Tuesday, July 07, 2015


Hyundai’s Accent has kept momentum going in showrooms since it first arrived in 1995. Cute, inexpensive (perhaps even cheap…), economical and fun (enough) to drive, the subcompact 4-door sedan and 3-door hatchback allowed many people to become mobile, much like the Pony did a little over a decade previously.

Although it was not the most reliable of cars, the return on the small investment for buyers turned out to be worthwhile and the car’s reputation as transportation ensured survival.
Hyundai readjusted the Accent over the generations, and this 4th iteration of the car is the best equipped, most stylish of them all. It is with this car (along with Kia and their Rio) that the Koreans turned the tables on all by offering amenities never before seen in “econo-boxes.”

The 2015 Hyundai is a worthy buy and here are 5 key points in its favour:
The Accent is spared over-the-top design faux pas’ that are found on the Toyota Yaris and Honda Fit, to name a pair, where their anime-like fasciae are laughable and distracting.

In my opinion, the hatchback is a more attractive proposition than the sedan, for both aesthetic and usability aspects. The higher the trim, the nicer the car looks thanks in large part to the 16” alloy wheels. My tested SE also included fog lights and a rear spoiler.

The Accent’s fluidic design is handsome and clean. The cabin was conceived with ergonomics in mind and the result is a place where passengers find what they need and are looking for easily and quickly.

Amenities and value
Not so long ago, power windows and door locks (along with air-conditioning) were big deals in small cars. In 2015, they are all essentially standard.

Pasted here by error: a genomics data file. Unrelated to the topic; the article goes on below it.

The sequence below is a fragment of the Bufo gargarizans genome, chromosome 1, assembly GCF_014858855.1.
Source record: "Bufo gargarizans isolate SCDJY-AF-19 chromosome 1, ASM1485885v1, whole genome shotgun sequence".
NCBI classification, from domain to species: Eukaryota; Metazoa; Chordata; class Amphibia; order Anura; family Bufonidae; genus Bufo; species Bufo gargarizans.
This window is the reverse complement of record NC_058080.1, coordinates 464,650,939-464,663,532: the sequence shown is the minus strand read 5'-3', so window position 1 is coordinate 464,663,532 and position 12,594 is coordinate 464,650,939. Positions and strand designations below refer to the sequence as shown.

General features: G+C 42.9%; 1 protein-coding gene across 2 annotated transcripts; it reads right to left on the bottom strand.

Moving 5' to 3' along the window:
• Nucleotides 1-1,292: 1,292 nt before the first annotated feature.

What may surprise is that for under $20k, features like satellite radio, Bluetooth, front heated front seats, leather-wrapped steering wheel, keyless entry, a power sunroof, LED headlights and fog lights are all included.

A basic Accent sedan starts at $13,249 while the hatchback requires $250 more. The Accent is actually one of the least expensive cars on the market at the moment. There is the issue known as the Nissan Micra, but beyond that the Accent offers loads of value for the money.

At $18,849, the SE automatic is a worthy consideration. Hyundai will generally throw in an incentive to make the deal that much sweeter.

Some of the Accent’s competitors include amenities like leather seating surfaces, navigation, rearview cameras, and more. The next Accent, expected later on this year, will likely have all of these items and more on offer.

Many subcompact cars, such as the Ford Fiesta and Toyota Yaris, skimp on interior space. Front room and access will be good, but leg, shoulder and headroom will be limited for two adults in the rear. Meanwhile, the trunk is barely large enough to hold a lunchbox.
The Accent plays a different card. Its cabin is spacious enough in the rear to squeeze three adults width-wise for a short period of time. What’s more, the hatchback’s 600 litres of boot space are generous enough for a good-size amount of weekend gear.

In this department, the Accent shines. Its 138 horsepower 1.6L 4-cylinder engine is one of the more powerful in the segment. As well, transmission choices are between a 6-speed manual and automatic.

The mill is more than at home under the Accent’s bonnet. Its power is well managed by the smooth-operating autobox. The latter will downshift at the driver’s whim. Despite some occasional hurried driving, the cabin remains sufficiently quiet for a normal-volume conversation to take place.

Despite being one of the more horsepower-rich cars in the category, its fuel consumption numbers are reasonable. I averaged 7.5L/100km during my weeklong test.

On the road
Where the Accent takes a mild tumble is on the road. Steering lacks precision and its assistance is random or so it seems.
The car’s ride quality is not great, either. The suspension soaks up surface imperfections well enough, however, it disposes with the compressed dampers’ and springs’ energy poorly, upsetting the car’s otherwise fairly neutral behaviour. The Accent prefers easy driving to anything resembling spirited action behind the wheel.

The 2015 Hyundai Accent
On a typical commute, the Accent displays all the right moves and proves to be well-suited for family duty.
In the segment, the Honda Fit may be ugly but provides the best interior space of the group. The Micra is the price leader, while the Ford Fiesta and Honda Fit are the better drivers.

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